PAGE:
Most sprains are minor injuries that heal with home treatments like rest and applying ice. However, if your ankle is very swollen and painful to walk on — or if you are having trouble putting weight on your ankle at all, be sure to see your doctor.
Without proper treatment and rehabilitation, a more severe sprain can weaken your ankle—making it more likely that you will injure it again. Repeated ankle sprains can lead to long-term problems, including chronic ankle pain, arthritis, and ongoing instability.
Ligaments are strong, fibrous tissues that connect bones to other bones. The ligaments in the ankle help to keep the bones in proper position and stabilize the joint.
Most sprained ankles occur in the lateral ligaments on the outside of the ankle. Sprains can range from tiny tears in the fibers that make up the ligament to complete tears through the tissue.
If there is a complete tear of the ligaments, the ankle may become unstable after the initial injury phase passes. Over time, this instability can result in damage to the bones and cartilage of the ankle joint.
Your foot can twist unexpectedly during many different activities, such as:
- Walking or exercising on an uneven surface
- Falling down
- Participating in sports that require cutting actions or rolling and twisting of the foot—such as trail running, basketball, tennis, football, and soccer
- During sports activities, someone else may step on your foot while you are running, causing your foot to twist or roll to the side.
A sprained ankle is painful. Other symptoms may include:
- Tenderness to touch
- Instability of the ankle—this may occur when there has been complete tearing of the ligament or a complete dislocation of the ankle joint.
If there is severe tearing of the ligaments, you might also hear or feel a “pop” when the sprain occurs. Symptoms of a severe sprain are similar to those of a broken bone and require prompt medical evaluation.
Your doctor will diagnose your ankle sprain by performing a careful examination of your foot and ankle. This physical exam may be painful.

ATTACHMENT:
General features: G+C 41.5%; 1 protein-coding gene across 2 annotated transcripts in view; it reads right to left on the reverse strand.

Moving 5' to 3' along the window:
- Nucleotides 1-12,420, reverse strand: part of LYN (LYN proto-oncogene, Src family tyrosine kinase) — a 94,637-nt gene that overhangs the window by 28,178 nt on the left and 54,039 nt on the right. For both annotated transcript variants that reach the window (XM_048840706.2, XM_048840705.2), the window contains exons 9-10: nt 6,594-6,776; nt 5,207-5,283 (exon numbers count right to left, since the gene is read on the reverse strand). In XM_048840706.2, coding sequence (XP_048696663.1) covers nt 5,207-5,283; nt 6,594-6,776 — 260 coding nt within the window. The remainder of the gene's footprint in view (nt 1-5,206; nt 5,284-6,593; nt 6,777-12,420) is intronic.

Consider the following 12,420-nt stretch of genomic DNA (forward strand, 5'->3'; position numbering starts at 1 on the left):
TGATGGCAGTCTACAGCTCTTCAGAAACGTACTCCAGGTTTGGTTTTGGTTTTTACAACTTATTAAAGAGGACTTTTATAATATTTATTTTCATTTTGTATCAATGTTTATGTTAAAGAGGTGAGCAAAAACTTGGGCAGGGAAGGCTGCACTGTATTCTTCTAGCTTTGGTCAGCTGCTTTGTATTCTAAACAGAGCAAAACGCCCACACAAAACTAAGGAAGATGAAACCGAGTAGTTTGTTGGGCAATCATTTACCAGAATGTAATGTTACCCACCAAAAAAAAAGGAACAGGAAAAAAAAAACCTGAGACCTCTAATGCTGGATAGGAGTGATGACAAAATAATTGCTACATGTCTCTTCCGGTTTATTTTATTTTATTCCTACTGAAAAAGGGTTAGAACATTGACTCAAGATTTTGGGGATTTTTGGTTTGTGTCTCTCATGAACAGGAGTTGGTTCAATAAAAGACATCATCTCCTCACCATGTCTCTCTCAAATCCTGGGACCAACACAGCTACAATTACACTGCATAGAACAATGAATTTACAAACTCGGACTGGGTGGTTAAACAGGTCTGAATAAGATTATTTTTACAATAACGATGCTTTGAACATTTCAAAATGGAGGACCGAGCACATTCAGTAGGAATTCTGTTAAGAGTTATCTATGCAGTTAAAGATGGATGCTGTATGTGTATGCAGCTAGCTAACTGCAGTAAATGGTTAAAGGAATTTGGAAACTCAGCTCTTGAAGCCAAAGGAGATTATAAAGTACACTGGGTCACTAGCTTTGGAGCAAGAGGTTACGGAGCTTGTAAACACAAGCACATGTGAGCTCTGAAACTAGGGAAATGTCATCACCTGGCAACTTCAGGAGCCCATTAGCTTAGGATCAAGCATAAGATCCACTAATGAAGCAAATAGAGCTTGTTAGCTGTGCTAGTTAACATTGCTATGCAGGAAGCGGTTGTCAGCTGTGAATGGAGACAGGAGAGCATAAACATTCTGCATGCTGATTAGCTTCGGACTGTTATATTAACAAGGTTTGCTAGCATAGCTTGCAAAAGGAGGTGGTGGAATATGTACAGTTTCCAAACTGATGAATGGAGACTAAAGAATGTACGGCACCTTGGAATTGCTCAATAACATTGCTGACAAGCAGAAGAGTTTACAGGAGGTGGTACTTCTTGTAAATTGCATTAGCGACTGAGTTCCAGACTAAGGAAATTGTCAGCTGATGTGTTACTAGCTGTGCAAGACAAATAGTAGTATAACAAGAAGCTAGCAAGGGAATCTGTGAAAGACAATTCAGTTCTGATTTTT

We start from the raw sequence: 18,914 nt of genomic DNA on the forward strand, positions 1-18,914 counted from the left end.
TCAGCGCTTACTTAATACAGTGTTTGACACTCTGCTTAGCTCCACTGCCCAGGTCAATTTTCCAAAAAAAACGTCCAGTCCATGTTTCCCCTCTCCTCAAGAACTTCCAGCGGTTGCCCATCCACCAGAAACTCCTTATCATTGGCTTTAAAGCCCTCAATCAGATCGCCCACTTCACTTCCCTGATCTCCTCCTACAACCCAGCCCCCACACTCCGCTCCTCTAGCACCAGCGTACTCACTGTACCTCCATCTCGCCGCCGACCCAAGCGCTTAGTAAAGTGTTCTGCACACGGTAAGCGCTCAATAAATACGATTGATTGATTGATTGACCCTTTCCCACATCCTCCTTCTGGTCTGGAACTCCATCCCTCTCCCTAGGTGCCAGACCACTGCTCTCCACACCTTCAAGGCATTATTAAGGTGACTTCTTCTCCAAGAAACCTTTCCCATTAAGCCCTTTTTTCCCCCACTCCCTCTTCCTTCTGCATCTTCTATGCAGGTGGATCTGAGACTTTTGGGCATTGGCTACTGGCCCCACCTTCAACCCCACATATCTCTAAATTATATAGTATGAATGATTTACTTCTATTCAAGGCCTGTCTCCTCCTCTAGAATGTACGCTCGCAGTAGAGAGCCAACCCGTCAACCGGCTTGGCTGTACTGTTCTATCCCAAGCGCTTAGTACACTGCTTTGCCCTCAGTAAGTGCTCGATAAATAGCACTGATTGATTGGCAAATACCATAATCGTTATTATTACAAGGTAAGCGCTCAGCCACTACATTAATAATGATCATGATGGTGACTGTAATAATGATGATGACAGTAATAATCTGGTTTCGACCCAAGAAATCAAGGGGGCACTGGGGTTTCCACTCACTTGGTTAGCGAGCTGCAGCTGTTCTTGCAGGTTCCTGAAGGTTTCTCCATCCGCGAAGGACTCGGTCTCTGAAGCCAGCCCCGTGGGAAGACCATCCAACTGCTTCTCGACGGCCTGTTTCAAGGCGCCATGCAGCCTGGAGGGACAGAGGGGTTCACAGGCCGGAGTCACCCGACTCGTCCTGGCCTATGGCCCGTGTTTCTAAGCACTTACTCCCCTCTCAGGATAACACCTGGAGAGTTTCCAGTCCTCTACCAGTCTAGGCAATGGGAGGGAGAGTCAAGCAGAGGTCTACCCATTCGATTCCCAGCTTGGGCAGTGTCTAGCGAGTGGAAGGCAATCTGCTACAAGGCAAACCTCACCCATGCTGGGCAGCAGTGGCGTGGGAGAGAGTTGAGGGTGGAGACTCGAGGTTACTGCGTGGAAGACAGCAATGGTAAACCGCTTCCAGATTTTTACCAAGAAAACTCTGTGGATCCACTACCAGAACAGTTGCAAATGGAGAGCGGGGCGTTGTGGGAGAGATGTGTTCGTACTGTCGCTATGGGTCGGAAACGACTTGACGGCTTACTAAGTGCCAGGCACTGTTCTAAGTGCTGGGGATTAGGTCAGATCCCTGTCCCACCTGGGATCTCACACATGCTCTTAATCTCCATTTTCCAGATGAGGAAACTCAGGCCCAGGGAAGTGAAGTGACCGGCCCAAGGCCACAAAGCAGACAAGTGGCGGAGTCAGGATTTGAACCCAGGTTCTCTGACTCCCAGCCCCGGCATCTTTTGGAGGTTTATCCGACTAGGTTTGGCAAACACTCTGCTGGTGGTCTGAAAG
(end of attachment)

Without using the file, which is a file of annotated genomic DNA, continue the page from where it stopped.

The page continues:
- Palpate. Your doctor will gently press around the ankle to determine which ligaments are injured.
- Range of motion. He or she may also move your ankle in different directions; however, a stiff, swollen ankle usually will not move much.
If there is no broken bone, your doctor may be able to tell the severity of your ankle sprain based upon the amount of swelling, pain, and bruising.
Almost all ankle sprains can be treated without surgery. Even a complete ligament tear can heal without surgical repair if it is immobilized appropriately.
A three-phase program guides treatment for all ankle sprains—from mild to severe:
- Phase 1 includes resting, protecting the ankle and reducing the swelling.
- Phase 2 includes restoring range of motion, strength and flexibility.
- Phase 3 includes maintenance exercises and the gradual return to activities that do not require turning or twisting the ankle. This will be followed later by being able to do activities that require sharp, sudden turns (cutting activities)—such as tennis, basketball, or football.
This three-phase treatment program may take just 2 weeks to complete for minor sprains, or up to 6 to 12 weeks for more severe injuries.